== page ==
In 1988, Pat Riley published a book entitled Showtime: Inside the Lakers' Breakthrough Season.
One topic he discussed was "The Disease of More," which Riley argued can plague a team trying to win back-to-back titles.
Steve Kerr believes the 2015-16 Warriors will be immune to the disease.
"I'd be surprised if we had any of that 'Disease of More' as Riley called it," Kerr recently said on ESPN's TrueHoop TV Podcast. "We have guys who are just naturally very, very unselfish and they really get along well."
In his book, Riley argued that "success is often the first step toward disaster," because when trying to defend a championship, players will demand more playing time, more shots and/or more money.
"There's always contract stuff, that's an issue every year, guys are in contract years, they want to play," Kerr acknowledged. "I think that's a big part of my job and our coaching staff's job, is to manage that kind of stuff and you do it by just talking to people and communicating."
The Warriors have three players who will be unrestricted free agents next summer, and they are all reserves -- Brandon Rush, Leandro Barbosa and Marreese Speights.
Speights, who averaged 10.4 points and 4.3 rebounds in just 15.9 minutes per contest, is 28 years old and wants to have a bigger role this season.
“Last year was one of the best years I’ve ever had,” Speights told CSNBayArea.com's Monte Poole over a month ago. “In most every aspect, I was at the top of my game. I was sizzling in some games, coming through big in some games. And, still, at the end of the day, minutes got cut.
“So coming into this year, I’m going to prepare differently so that I’ll come into camp in the best shape I’ve ever been. And hopefully that will give me a chance to get more consistent minutes.”
But don't get it twisted. He won't let playing time interfere with the ultimate prize.
“I’d rather be on a team where I have to sacrifice whatever it takes to win a championship,” Speights said. “Yeah, it might be good to go try to get a lot of money somewhere else, maybe build up a lot of stats. But why not be on a team like this? I’d rather stay in a situation like this and have a chance to win championships."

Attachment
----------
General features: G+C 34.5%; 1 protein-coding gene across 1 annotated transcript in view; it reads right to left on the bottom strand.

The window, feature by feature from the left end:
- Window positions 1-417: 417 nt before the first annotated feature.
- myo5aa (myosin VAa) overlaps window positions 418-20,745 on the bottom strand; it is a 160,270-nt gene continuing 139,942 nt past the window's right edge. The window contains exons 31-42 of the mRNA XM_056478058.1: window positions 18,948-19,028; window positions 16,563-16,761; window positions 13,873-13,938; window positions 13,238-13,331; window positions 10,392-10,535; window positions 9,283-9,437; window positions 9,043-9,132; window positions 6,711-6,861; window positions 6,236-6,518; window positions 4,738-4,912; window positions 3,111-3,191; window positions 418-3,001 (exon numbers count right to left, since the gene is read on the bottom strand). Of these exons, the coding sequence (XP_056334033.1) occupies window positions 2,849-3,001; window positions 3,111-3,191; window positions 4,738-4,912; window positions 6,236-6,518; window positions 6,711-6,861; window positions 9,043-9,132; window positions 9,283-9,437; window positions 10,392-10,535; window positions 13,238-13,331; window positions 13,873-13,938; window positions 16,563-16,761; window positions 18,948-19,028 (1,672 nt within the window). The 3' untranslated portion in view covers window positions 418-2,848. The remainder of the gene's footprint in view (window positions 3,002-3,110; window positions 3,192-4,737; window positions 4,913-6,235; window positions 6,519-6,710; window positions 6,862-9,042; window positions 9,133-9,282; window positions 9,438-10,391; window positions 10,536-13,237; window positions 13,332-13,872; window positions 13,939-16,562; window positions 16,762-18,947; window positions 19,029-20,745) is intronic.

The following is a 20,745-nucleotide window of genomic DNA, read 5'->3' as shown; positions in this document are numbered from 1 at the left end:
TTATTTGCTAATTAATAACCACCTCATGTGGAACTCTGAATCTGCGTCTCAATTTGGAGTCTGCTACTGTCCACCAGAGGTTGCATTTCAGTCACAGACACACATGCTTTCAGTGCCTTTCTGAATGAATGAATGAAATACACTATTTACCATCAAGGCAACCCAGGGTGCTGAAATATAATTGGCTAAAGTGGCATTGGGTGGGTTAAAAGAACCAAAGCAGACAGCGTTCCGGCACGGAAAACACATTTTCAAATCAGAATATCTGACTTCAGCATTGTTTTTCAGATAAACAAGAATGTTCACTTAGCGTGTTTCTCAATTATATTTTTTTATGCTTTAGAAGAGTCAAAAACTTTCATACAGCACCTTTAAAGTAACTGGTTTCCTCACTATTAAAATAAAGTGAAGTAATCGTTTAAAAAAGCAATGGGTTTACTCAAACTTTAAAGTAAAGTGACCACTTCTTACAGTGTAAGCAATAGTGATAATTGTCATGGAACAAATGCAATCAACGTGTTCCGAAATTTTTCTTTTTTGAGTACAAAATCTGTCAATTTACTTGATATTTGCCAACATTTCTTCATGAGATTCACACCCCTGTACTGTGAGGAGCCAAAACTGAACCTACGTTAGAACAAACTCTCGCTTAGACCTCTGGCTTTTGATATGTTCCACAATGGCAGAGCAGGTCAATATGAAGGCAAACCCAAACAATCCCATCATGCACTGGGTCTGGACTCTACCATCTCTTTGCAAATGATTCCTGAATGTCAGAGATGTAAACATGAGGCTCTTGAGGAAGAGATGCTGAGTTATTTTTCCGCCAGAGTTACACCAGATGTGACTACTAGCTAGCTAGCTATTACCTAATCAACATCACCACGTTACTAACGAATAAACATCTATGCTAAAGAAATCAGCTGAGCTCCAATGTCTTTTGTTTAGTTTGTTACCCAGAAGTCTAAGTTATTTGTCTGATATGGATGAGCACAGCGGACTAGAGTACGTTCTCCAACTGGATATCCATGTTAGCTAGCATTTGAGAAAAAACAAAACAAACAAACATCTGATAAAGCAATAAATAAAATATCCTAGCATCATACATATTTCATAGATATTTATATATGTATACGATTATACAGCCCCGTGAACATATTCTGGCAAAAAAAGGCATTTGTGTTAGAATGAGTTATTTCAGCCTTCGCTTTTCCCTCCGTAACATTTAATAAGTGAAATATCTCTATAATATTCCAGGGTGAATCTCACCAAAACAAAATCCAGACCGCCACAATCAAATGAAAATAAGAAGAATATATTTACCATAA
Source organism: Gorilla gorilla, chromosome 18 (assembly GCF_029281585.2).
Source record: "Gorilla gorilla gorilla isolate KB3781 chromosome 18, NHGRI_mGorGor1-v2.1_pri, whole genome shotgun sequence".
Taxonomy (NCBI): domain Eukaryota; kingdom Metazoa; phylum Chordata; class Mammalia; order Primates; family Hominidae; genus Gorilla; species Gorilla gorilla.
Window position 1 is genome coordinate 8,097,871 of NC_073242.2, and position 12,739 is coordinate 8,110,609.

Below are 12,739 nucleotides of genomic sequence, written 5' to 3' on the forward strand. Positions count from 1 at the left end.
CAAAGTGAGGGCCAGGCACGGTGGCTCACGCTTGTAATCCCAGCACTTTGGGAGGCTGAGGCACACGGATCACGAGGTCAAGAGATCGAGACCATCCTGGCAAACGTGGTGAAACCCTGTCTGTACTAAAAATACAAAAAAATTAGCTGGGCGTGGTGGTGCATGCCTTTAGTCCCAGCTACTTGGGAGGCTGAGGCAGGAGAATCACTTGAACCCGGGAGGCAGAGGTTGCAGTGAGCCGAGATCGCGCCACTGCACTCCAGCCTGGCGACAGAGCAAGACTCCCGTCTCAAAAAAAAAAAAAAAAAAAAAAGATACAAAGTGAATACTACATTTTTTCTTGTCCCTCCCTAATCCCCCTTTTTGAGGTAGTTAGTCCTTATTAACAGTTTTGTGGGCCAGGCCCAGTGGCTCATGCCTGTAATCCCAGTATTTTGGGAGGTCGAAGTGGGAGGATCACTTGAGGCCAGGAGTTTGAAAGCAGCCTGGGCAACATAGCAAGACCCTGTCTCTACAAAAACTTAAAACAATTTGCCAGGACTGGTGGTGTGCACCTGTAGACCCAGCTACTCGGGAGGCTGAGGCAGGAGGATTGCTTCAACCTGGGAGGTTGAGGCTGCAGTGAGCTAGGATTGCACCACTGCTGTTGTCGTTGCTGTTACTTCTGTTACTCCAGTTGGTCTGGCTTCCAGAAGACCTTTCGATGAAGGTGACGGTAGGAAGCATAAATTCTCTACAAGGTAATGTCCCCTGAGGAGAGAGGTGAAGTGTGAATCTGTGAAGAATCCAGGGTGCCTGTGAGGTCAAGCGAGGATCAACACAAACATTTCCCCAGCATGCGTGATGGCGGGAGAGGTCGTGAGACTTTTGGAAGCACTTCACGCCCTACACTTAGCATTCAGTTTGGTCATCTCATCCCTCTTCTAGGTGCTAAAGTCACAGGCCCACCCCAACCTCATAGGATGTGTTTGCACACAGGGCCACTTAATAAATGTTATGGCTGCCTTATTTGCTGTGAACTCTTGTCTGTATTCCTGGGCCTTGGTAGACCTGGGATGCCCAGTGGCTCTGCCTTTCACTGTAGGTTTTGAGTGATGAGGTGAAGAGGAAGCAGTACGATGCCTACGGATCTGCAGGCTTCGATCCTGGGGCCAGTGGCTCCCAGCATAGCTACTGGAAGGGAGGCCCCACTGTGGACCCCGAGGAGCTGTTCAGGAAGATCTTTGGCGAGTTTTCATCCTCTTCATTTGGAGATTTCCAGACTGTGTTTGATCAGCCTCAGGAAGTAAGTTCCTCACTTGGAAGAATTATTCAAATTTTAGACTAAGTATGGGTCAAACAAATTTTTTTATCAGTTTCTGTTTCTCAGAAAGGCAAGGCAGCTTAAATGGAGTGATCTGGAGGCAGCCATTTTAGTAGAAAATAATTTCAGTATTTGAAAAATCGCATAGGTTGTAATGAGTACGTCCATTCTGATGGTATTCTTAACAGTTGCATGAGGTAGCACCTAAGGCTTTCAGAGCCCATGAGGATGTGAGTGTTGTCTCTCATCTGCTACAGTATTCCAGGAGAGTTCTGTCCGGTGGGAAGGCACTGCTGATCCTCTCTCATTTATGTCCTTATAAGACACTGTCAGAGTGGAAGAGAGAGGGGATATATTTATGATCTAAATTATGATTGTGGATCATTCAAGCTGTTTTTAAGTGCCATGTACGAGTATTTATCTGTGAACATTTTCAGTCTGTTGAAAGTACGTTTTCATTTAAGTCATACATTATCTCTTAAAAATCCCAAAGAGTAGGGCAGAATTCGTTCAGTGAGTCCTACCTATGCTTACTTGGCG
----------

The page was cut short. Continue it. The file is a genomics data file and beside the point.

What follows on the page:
Two other Warriors players -- Harrison Barnes and Festus Ezeli -- could hit the market next summer.
If they don't agree to terms on contract extensions before Oct. 31, both players will become restricted free agents on July 1.
Kerr understands the nature of business, but isn't concerned.
So what obstacles might the Warriors face?
"I think the biggest challenge will be harnessing what we just accomplished and using it to our advantage, rather than making it a weakness," Kerr said. "The way it becomes a weakness is if you just rest on your laurels and say, 'All right, we just won the whole thing, we're gonna win it again.' The way it becomes a strength is if you say, 'We won the whole thing because of X, Y and Z, so let's keep doing X, Y and Z every single day and let's keep our edge and keep competing and keep playing hard and let this thing unfold.'"
Andre Iguodala sacrificed last year by coming off the bench so Harrison Barnes could start.
When Golden State went down two games to one in the NBA Finals and Kerr decided to insert Iguodala into the starting lineup (for the first time all season) in place of Andrew Bogut, the Warriors' center didn't stir up any drama.
Even though David Lee is no longer on the team, he handled his demotion and Draymond Green's rise with the utmost professionalism.
The selfless, team-oriented culture is established. The Warriors just want to win.
"That's going to be our approach," Kerr declared. "And because we have the leadership on our team -- with Andre and Steph and Draymond who are just unbelievable competitors -- I don't think that will be a problem."